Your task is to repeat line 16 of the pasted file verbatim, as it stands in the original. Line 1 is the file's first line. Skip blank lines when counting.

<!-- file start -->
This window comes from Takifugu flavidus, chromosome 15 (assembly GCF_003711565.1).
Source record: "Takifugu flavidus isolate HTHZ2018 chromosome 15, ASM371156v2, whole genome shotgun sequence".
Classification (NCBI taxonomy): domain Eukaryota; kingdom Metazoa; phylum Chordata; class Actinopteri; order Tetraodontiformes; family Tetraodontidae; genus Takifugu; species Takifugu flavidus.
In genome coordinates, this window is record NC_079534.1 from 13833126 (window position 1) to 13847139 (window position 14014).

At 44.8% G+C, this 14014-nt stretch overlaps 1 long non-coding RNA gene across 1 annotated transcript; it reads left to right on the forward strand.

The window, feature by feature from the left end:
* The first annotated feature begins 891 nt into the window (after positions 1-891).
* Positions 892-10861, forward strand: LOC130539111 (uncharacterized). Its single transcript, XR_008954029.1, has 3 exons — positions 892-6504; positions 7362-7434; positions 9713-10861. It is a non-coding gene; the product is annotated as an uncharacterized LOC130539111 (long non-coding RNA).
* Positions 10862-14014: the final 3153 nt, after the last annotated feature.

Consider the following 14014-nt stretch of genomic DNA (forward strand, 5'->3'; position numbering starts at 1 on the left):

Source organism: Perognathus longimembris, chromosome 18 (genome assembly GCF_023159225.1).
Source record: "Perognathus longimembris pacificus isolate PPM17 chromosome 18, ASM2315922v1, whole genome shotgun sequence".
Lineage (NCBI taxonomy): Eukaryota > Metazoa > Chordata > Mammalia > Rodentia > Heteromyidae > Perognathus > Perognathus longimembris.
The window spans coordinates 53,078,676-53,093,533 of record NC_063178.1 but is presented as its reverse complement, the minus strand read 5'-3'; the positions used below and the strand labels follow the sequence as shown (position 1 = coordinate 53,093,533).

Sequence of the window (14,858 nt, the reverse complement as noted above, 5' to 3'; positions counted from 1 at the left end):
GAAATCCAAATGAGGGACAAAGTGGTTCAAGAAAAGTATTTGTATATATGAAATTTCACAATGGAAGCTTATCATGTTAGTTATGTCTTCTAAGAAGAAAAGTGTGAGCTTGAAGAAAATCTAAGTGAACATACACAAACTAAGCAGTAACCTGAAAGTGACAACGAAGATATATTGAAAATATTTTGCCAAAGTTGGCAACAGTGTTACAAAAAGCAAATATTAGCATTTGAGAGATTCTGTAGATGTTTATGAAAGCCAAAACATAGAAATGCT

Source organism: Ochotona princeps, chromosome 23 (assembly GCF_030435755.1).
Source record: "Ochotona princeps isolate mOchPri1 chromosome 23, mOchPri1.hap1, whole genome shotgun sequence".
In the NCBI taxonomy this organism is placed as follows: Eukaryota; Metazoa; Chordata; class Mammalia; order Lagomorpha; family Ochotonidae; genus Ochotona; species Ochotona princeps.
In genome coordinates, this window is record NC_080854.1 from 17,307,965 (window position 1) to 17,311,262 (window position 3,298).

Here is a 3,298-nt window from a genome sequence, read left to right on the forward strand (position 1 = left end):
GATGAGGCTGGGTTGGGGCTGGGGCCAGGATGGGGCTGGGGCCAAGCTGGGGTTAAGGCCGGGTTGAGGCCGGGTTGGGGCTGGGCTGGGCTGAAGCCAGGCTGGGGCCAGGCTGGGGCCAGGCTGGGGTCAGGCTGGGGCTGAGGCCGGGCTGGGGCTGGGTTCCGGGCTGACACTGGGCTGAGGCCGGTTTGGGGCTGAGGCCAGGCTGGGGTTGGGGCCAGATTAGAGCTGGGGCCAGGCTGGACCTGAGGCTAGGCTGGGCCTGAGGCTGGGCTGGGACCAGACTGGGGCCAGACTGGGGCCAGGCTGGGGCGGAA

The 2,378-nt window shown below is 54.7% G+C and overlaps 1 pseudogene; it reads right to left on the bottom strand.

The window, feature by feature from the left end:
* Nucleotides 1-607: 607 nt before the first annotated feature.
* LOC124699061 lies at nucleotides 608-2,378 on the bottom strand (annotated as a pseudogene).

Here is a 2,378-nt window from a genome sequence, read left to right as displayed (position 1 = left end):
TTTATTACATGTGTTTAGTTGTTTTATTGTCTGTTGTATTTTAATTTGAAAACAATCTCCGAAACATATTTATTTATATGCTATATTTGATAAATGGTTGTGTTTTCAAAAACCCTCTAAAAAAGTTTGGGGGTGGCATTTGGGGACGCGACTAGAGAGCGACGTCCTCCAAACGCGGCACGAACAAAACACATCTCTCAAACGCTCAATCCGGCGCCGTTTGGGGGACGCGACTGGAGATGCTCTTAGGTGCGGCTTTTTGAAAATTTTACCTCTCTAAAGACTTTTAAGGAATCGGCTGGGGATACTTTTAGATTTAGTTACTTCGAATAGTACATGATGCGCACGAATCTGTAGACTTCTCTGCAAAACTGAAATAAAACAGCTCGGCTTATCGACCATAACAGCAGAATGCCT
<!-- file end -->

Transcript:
GAAATCCAAATGAGGGACAAAGTGGTTCAAGAAAAGTATTTGTATATATGAAATTTCACAATGGAAGCTTATCATGTTAGTTATGTCTTCTAAGAAGAAAAGTGTGAGCTTGAAGAAAATCTAAGTGAACATACACAAACTAAGCAGTAACCTGAAAGTGACAACGAAGATATATTGAAAATATTTTGCCAAAGTTGGCAACAGTGTTACAAAAAGCAAATATTAGCATTTGAGAGATTCTGTAGATGTTTATGAAAGCCAAAACATAGAAATGCT